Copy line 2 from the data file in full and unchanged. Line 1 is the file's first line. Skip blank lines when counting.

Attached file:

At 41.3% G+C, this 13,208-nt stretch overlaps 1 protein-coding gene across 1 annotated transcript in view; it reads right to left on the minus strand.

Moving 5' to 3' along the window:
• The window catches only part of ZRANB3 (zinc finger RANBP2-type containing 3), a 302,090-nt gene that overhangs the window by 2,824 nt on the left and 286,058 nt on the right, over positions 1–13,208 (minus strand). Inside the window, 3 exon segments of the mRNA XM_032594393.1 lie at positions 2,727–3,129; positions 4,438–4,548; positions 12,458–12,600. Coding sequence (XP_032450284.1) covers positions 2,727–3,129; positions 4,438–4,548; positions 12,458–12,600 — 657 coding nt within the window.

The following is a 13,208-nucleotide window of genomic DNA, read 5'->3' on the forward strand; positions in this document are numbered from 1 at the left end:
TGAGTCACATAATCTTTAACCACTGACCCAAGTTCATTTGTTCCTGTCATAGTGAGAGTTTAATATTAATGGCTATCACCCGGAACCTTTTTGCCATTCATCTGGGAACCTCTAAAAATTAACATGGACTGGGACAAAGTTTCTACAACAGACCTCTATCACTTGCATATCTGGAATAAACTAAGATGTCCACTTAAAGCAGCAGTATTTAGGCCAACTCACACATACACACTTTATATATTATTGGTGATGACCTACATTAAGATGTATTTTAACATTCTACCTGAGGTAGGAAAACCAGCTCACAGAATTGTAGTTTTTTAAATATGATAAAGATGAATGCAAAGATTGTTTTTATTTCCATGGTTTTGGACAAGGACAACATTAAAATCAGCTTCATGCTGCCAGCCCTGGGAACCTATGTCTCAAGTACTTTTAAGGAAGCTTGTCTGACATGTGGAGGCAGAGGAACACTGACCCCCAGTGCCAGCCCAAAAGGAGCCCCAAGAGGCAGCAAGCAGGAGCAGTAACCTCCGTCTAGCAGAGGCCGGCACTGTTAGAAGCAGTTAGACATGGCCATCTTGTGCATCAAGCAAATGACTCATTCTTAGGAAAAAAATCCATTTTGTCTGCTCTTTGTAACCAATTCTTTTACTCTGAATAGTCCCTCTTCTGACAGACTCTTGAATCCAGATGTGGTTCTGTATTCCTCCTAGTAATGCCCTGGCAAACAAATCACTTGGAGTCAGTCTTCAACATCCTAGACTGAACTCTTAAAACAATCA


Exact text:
Moving 5' to 3' along the window: